Home Manchester will present a season of independent Indian cinema with a selection of one-off screenings exploring a flourishing film scene rarely experienced in British cinema.

Not Just Bollywood introducing audiences to must-see films, many of which never made it onto UK cinema screens, curated by Omar Ahmed, a UK-based film scholar and PhD researcher (Indian Cinema) at the University of Manchester.

The Indian ‘Hindie’ (Hindi + Indie) film scene has flourished over the past decade, producing bold and original works and presenting new voices, talent and production companies. Home’s Not Just Bollywood season plugs audiences into a vibrant independent scene and filling an until-now overlooked gap in British film programming.

Alongside a series of events, including a post-screening Q&A with award-winning actor, writer and director Rajat Kapoor, an informal panel discussion exploring recent trends in Indian cinema and a One Hour Intro in which Omar Ahmed will examine the new voices emerging from the Indian independent industry, screening highlights include Ankhon Dekhi (2013), Court (2014) The Lunchbox (Dabba) (2014), Kothanodi (2015), The Cinema Travellers (2016) and Newton (2017).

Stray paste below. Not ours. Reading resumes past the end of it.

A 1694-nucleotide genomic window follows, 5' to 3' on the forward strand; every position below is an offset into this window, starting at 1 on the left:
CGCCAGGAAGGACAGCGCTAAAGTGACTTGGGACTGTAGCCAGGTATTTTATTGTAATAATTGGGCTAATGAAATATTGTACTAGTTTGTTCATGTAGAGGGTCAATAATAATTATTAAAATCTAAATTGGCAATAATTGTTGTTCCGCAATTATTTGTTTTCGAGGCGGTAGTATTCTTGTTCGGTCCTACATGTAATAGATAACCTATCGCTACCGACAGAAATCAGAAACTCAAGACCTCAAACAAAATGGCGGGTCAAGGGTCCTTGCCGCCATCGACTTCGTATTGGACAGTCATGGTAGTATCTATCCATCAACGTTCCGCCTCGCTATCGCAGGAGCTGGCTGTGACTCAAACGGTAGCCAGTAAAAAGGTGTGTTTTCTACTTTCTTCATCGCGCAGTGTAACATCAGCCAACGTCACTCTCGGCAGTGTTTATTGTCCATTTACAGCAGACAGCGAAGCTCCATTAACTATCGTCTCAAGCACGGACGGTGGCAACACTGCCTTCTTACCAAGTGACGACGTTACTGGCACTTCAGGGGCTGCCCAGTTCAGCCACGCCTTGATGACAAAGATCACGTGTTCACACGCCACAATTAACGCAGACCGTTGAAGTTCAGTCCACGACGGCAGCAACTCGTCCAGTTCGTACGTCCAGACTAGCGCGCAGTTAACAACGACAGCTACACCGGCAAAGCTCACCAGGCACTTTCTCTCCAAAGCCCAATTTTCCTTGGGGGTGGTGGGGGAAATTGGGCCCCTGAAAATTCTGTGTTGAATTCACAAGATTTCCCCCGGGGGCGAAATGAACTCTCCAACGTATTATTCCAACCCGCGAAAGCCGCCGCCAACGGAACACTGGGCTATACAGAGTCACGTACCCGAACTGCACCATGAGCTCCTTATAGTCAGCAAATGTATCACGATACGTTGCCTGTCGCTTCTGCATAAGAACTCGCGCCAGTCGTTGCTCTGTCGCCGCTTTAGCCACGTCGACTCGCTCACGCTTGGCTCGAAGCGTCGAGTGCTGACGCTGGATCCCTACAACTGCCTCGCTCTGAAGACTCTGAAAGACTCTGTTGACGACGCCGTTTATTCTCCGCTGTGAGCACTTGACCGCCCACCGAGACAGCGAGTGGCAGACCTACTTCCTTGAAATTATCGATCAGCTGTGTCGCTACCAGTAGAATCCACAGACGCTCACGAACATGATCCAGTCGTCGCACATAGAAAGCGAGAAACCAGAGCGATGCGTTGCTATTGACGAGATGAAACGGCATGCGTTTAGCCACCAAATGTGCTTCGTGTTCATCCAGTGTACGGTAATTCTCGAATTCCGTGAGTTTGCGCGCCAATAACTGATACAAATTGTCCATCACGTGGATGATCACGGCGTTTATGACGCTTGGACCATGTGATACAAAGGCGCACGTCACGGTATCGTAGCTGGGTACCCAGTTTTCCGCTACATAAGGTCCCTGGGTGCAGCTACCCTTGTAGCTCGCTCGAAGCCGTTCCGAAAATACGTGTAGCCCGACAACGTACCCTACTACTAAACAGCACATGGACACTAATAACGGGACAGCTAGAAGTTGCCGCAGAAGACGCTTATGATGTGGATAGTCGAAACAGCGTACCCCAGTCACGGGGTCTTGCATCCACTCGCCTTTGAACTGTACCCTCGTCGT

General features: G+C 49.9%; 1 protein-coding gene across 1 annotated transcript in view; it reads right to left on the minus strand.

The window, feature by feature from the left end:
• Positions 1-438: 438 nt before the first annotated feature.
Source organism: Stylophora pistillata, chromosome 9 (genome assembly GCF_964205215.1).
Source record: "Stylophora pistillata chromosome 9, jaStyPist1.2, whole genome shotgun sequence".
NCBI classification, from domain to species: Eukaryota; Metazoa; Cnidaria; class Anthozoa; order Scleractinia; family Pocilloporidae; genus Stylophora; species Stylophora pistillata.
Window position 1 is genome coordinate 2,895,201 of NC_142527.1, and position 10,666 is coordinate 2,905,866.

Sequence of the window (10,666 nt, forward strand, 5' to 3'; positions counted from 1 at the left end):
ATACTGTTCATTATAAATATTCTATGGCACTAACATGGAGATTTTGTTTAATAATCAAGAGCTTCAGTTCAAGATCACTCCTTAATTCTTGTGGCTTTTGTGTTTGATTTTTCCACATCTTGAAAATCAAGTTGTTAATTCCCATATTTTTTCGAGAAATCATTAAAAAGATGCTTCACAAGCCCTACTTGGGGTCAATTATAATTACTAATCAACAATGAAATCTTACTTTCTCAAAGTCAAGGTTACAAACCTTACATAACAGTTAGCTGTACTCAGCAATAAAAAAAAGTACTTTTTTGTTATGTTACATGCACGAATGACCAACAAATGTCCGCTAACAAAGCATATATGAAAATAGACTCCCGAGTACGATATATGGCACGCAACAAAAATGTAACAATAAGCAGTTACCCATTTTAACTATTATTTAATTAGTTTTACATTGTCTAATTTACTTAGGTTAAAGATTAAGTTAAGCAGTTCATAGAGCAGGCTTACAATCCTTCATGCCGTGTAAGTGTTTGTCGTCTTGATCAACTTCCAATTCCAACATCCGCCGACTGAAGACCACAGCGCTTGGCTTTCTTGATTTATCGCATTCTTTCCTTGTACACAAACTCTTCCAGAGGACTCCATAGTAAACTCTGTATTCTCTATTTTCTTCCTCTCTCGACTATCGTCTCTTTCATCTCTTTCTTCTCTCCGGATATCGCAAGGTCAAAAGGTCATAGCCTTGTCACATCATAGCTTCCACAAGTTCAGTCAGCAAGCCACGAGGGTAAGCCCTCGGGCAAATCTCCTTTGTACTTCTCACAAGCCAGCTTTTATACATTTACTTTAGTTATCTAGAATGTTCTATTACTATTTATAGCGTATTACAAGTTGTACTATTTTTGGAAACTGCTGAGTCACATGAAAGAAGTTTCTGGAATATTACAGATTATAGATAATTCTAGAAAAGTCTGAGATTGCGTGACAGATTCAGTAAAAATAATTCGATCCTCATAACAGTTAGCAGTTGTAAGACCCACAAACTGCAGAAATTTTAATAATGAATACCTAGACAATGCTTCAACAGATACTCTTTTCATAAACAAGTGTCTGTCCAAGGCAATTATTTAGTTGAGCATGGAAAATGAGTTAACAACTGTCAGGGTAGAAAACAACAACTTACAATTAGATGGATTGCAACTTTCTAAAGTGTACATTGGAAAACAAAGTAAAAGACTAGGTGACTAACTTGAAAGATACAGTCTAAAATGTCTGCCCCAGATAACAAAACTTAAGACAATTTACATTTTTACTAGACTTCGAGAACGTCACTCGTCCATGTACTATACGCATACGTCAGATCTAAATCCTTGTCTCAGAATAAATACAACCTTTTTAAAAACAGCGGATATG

Home Manchester’s Not Just Bollywood season runs 14-30 September 2017

What’s on at Not Just Bollywood at Home Manchester?

The listings:

The Lunchbox (Dabba) – Thursday 14 September, 18:10
Director Ritesh Batra/IN FR DE US CA 2013/105 mins/Hindi wEng ST/Cert PG
Irrfan Khan, Nimrat Kaur, Nawazuddin Siddiqui
Already a classic of Indian cinema, director Ritesh Batra’s finely tuned love story was an unexpected international success. Featuring a triptych of striking performances from Irrfan Khan, Nimrat Kaur and Nawazuddin Siddiqui, this is an endearing work that connects food and romance with a beguiling charm. Shot entirely on location in Mumbai, Batra’s script incorporates the tradition of dabbawallas who deliver hot food in tiffins to workers during lunchtime. The lunchtime ritual of eating that ensues leads to comical exchanges between a master and his apprentice. Perhaps most excitedly, the film launched the career of Ritesh Batra and reiterated the brilliance of Irrfan Khan’s acting prowess. The film won numerous awards and controversially missed out on being India’s Oscar entry for 2013.

One Hour Intro/ Hindies: New Indian Independent Cinema – Saturday 16 September, 16:45